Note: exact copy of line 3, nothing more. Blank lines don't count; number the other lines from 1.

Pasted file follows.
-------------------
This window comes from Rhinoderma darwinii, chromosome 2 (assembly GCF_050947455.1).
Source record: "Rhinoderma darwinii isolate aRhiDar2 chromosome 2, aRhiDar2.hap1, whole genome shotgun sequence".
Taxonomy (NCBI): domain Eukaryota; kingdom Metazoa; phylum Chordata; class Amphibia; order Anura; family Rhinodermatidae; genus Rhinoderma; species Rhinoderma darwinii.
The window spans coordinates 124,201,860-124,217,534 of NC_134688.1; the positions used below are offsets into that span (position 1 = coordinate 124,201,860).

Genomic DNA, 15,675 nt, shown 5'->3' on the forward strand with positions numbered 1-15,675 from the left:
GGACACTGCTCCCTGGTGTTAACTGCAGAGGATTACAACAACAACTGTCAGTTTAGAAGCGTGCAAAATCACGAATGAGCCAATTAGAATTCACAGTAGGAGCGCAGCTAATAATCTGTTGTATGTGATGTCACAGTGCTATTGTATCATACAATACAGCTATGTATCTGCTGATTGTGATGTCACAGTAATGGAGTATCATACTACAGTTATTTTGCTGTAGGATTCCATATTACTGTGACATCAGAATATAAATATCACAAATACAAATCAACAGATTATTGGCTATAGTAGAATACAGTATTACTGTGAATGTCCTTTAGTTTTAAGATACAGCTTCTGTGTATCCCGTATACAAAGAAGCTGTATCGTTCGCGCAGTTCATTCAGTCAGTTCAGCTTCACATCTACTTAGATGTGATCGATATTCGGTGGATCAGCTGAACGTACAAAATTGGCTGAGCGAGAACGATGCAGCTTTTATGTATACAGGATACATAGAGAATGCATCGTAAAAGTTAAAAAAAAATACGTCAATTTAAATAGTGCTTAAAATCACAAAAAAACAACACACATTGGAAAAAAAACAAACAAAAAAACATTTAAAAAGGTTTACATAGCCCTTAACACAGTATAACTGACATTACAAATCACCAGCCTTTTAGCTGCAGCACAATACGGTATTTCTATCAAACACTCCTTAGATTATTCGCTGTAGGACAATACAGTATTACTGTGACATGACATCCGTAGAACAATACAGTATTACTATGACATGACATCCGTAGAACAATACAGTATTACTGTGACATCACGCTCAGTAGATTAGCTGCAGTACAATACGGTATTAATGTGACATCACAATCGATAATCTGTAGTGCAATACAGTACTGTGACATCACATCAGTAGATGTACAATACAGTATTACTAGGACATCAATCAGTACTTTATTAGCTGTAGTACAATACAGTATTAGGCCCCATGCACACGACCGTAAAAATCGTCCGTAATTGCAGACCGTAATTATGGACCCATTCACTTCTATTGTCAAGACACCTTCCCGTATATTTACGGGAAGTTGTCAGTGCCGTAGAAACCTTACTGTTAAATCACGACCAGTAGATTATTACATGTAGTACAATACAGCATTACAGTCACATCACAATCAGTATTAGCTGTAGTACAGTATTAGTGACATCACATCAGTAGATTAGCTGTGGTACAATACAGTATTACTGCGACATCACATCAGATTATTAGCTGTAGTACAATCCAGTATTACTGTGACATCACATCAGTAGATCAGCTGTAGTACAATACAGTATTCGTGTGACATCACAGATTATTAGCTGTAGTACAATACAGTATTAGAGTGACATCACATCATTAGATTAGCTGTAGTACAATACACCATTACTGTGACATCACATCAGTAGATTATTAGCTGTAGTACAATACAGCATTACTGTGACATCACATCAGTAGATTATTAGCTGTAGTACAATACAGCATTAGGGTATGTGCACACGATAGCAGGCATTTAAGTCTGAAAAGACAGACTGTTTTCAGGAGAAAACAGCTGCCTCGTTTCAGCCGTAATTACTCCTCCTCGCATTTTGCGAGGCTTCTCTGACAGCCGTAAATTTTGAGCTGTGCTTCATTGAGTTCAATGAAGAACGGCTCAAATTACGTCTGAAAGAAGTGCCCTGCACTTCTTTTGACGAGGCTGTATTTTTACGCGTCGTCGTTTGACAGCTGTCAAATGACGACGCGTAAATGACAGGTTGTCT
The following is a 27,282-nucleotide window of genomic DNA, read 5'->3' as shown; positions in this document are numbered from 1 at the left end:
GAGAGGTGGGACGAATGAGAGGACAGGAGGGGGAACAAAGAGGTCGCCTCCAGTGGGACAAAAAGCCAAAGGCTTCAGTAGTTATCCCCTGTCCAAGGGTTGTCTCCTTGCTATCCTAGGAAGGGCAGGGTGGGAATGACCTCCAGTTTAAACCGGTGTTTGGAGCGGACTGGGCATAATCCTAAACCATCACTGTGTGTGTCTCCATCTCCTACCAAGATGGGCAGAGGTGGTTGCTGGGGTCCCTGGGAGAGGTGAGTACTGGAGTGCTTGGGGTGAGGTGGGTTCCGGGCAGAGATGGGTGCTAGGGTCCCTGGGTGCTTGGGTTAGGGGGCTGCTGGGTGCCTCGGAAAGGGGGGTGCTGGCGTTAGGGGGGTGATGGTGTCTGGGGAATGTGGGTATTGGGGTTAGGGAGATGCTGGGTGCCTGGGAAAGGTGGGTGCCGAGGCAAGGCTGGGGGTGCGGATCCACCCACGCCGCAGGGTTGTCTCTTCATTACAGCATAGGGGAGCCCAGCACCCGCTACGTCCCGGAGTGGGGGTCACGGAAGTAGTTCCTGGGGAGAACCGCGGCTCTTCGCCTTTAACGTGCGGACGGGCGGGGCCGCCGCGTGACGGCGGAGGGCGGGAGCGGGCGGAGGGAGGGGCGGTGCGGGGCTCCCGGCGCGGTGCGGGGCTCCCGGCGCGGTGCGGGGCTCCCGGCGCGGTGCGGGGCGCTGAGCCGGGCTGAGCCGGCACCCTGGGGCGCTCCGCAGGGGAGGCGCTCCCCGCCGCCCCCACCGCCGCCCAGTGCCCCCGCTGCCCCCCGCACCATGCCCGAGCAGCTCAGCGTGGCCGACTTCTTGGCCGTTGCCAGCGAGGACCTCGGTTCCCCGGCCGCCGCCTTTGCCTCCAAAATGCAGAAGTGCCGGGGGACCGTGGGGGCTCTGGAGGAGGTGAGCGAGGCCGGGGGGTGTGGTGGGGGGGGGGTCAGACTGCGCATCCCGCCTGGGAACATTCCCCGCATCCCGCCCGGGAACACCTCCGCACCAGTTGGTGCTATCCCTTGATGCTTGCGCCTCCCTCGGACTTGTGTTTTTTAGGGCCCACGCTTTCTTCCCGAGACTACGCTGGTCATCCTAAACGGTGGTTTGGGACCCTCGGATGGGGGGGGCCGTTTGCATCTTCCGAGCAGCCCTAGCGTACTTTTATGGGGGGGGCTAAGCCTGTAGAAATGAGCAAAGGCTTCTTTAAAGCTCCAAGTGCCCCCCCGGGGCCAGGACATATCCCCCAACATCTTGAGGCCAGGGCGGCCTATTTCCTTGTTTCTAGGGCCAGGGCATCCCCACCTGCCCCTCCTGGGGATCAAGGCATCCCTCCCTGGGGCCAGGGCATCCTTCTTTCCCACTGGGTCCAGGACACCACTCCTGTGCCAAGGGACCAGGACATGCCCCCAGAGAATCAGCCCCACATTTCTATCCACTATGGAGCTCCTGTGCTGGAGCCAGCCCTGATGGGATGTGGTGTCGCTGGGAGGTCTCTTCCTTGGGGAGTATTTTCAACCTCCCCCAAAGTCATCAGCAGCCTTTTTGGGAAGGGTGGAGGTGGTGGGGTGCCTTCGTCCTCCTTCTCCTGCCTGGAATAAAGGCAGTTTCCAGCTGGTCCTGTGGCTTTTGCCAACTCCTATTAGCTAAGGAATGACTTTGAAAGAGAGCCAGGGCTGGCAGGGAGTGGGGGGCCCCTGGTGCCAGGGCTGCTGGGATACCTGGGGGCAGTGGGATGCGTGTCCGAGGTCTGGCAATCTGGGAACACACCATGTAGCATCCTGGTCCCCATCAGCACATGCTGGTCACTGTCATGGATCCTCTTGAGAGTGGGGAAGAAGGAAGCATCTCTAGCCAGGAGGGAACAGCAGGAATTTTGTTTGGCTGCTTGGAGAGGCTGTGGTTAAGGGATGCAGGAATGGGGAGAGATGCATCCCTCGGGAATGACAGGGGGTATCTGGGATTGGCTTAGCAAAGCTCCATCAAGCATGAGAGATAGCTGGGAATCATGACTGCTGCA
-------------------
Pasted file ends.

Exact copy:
Taxonomy (NCBI): domain Eukaryota; kingdom Metazoa; phylum Chordata; class Amphibia; order Anura; family Rhinodermatidae; genus Rhinoderma; species Rhinoderma darwinii.